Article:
Former Supreme Court Justice Sandra Day O’Connor, 88, released a statement yesterday announcing that physicians have diagnosed her with the early stages of dementia, probably Alzheimer’s disease and the progression of the dementia is forcing her to retire from public life Appointed by President Ronald Reagan in 1981, O’Connor was the first woman to serve on the high court. She served until 2006, over 25 years, stepping down from the Supreme Court to spend more time with her husband, John, who had been suffering from Alzheimer’s disease for nearly 20 years.
Passing the Torch to Promote Civic Engagement
In her October 23 letter, O’Connor candidly discussed her deteriorating mental condition, sharing her personal thoughts about stepping down from her civic activities. When the Associate Justice retired from the Supreme Court twelve years ago, she had made a commitment “to advance civic learning and engagement and became an advocate for persons with dementia. O’Connor says she created iCivics, to teach the core civics to middle and high school students with free on-line games and curriculum to help the students understand the nation’s Constitution and “unique system of government.” Today, iCivics (www.icivics.org) reaches half of the young in America, she says.
“I can no longer help lead this cause due to my physical condition. It is time for new leaders to make civic learning and civic engagement a reality for all,” says O’Connor, a Phoenix, Arizona resident, calling on others to step in to create a fund to advance a nationwide civics education initiative.
O’Connor also expressed gratitude the nation, her family and former colleagues. “While the final chapter of my life with dementia, may be trying, nothing has diminished my gratitude and deep appreciation for the countless blessings in my life. How fortunate I feel to be an American and to have been presented with the remarkable opportunities available to the citizens of our country. As a young cowgirl from the Arizona desert, I never could have imaged that one day I would become the first woman justice on the U.S. Supreme Court.,” she said.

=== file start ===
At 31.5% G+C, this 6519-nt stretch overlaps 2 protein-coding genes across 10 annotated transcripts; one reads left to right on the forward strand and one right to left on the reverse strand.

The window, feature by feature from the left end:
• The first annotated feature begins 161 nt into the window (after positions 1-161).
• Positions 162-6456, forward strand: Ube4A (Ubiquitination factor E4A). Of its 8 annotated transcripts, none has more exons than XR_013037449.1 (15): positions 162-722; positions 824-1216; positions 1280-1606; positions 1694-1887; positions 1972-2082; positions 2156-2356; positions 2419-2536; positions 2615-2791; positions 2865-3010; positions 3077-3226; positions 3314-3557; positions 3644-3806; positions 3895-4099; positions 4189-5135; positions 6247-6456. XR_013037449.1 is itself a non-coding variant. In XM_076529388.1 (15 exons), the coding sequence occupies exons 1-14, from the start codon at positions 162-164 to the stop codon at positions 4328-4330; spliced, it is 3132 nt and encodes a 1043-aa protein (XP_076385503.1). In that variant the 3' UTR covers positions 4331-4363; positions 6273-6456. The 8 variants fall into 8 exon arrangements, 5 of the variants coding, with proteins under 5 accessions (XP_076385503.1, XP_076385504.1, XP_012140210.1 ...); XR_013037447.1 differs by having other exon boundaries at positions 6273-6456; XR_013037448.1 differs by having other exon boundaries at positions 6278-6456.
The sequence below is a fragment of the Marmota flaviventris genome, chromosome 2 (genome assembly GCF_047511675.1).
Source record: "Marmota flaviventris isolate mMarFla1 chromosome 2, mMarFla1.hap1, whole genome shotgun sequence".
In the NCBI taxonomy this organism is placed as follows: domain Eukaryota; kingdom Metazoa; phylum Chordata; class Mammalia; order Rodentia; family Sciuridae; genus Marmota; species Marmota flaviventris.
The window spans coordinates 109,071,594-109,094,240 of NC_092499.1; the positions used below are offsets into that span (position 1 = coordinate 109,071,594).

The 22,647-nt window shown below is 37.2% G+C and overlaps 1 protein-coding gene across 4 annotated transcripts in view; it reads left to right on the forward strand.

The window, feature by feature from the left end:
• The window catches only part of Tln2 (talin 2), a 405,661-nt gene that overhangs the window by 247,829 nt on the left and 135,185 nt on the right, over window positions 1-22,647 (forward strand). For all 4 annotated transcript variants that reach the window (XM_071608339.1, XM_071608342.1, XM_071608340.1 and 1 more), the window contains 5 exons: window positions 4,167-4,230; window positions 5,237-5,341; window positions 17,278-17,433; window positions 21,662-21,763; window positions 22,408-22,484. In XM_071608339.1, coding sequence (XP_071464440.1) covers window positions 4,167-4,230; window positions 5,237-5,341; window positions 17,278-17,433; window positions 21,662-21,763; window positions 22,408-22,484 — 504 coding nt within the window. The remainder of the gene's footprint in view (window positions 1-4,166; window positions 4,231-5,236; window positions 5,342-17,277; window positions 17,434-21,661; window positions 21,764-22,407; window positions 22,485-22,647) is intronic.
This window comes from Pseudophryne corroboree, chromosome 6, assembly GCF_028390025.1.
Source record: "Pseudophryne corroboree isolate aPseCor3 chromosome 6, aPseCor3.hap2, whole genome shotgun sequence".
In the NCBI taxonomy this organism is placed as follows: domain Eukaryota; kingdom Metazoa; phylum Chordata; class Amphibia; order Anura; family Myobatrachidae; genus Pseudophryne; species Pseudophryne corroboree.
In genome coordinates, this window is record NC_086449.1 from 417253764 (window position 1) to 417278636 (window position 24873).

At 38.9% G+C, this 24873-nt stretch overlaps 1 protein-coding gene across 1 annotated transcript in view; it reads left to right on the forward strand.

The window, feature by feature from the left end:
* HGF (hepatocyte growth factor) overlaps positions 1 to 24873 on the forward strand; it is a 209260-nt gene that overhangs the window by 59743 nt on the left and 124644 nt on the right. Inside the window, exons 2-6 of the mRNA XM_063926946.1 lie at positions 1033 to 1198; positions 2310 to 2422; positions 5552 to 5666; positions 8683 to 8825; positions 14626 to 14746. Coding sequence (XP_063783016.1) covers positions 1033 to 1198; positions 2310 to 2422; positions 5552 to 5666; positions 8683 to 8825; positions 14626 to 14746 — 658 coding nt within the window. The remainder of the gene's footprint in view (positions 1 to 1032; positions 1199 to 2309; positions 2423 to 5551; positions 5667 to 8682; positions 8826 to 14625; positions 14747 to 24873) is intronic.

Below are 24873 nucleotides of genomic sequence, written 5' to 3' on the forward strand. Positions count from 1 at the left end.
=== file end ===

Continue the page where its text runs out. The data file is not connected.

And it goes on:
Responding to the news of O’Connor’s unexpected announcement, Chief Justice John G. Roberts, said: “I was saddened to learn that Justice Sandra Day O’Connor, like many Americans, faces the challenge of dementia. But I was not at all surprised that she used the occasion of sharing that fact to think of our country first, and to urge an increased commitment to civics education, a cause to which she devoted so much of her time and indomitable energy.”
Roberts considered O’Connor to be a “towering figure in the history of the United States and indeed the world, noting that she “broke down barriers for women in the legal profession to the betterment of that profession and the country as a whole.”
“She serves as a role model not only for girls and women, but for all those committed to equal justice under law. Although she has announced that she is withdrawing from public life, no illness or condition can take away the inspiration she provides for those who will follow the many paths she has blazed,” adds Roberts.
Raising the Awareness of Alzheimer’s
According to the Alzheimer’s Association, O’Connor was key member of the Alzheimer’s Study Group, a committee convened by Congress which presented its findings back to Congress in 2009. She helped to position Alzheimer’s as a national priority and provided invaluable insight and passion to the group ensuring the needs of both caregivers and those living with dementia were represented. O’Connor testified twice before Congress on the group’s recommendations which resulted in legislation being enacted.
But, O’Connor gave a gift to the nation, says the Alzheimer’s Association, noting that by sharing her diagnosis she has increased the awareness about this devastating disease.